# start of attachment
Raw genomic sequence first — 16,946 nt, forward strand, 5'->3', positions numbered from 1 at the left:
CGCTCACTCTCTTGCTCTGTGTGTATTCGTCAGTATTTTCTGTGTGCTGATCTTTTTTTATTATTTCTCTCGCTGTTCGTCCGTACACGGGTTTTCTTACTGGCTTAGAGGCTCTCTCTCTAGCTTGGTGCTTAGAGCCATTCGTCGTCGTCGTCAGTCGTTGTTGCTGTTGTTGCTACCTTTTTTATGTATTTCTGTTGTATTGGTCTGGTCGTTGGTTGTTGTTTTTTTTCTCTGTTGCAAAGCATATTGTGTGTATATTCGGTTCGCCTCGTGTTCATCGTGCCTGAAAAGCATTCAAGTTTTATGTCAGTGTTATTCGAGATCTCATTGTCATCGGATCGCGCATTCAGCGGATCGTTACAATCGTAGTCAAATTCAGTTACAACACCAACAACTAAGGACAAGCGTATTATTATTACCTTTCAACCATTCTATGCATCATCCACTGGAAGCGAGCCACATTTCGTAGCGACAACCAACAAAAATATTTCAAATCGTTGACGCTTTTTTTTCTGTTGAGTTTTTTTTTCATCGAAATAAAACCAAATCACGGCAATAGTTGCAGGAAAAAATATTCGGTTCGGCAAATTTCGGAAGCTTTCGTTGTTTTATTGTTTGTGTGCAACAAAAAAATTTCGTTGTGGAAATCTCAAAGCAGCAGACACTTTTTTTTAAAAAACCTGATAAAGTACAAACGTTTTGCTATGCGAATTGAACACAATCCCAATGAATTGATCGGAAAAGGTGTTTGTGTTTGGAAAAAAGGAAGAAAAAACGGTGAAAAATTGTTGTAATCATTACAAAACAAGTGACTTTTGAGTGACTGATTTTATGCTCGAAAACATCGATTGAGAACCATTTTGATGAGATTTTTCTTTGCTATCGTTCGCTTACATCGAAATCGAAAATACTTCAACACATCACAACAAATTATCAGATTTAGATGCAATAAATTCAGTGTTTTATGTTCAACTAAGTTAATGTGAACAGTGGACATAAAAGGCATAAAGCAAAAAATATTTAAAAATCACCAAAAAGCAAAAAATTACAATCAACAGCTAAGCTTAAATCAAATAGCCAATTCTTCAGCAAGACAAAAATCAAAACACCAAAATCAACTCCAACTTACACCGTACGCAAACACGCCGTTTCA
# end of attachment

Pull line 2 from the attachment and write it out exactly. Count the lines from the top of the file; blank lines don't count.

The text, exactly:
CGCTCACTCTCTTGCTCTGTGTGTATTCGTCAGTATTTTCTGTGTGCTGATCTTTTTTTATTATTTCTCTCGCTGTTCGTCCGTACACGGGTTTTCTTACTGGCTTAGAGGCTCTCTCTCTAGCTTGGTGCTTAGAGCCATTCGTCGTCGTCGTCAGTCGTTGTTGCTGTTGTTGCTACCTTTTTTATGTATTTCTGTTGTATTGGTCTGGTCGTTGGTTGTTGTTTTTTTTCTCTGTTGCAAAGCATATTGTGTGTATATTCGGTTCGCCTCGTGTTCATCGTGCCTGAAAAGCATTCAAGTTTTATGTCAGTGTTATTCGAGATCTCATTGTCATCGGATCGCGCATTCAGCGGATCGTTACAATCGTAGTCAAATTCAGTTACAACACCAACAACTAAGGACAAGCGTATTATTATTACCTTTCAACCATTCTATGCATCATCCACTGGAAGCGAGCCACATTTCGTAGCGACAACCAACAAAAATATTTCAAATCGTTGACGCTTTTTTTTCTGTTGAGTTTTTTTTTCATCGAAATAAAACCAAATCACGGCAATAGTTGCAGGAAAAAATATTCGGTTCGGCAAATTTCGGAAGCTTTCGTTGTTTTATTGTTTGTGTGCAACAAAAAAATTTCGTTGTGGAAATCTCAAAGCAGCAGACACTTTTTTTTAAAAAACCTGATAAAGTACAAACGTTTTGCTATGCGAATTGAACACAATCCCAATGAATTGATCGGAAAAGGTGTTTGTGTTTGGAAAAAAGGAAGAAAAAACGGTGAAAAATTGTTGTAATCATTACAAAACAAGTGACTTTTGAGTGACTGATTTTATGCTCGAAAACATCGATTGAGAACCATTTTGATGAGATTTTTCTTTGCTATCGTTCGCTTACATCGAAATCGAAAATACTTCAACACATCACAACAAATTATCAGATTTAGATGCAATAAATTCAGTGTTTTATGTTCAACTAAGTTAATGTGAACAGTGGACATAAAAGGCATAAAGCAAAAAATATTTAAAAATCACCAAAAAGCAAAAAATTACAATCAACAGCTAAGCTTAAATCAAATAGCCAATTCTTCAGCAAGACAAAAATCAAAACACCAAAATCAACTCCAACTTACACCGTACGCAAACACGCCGTTTCA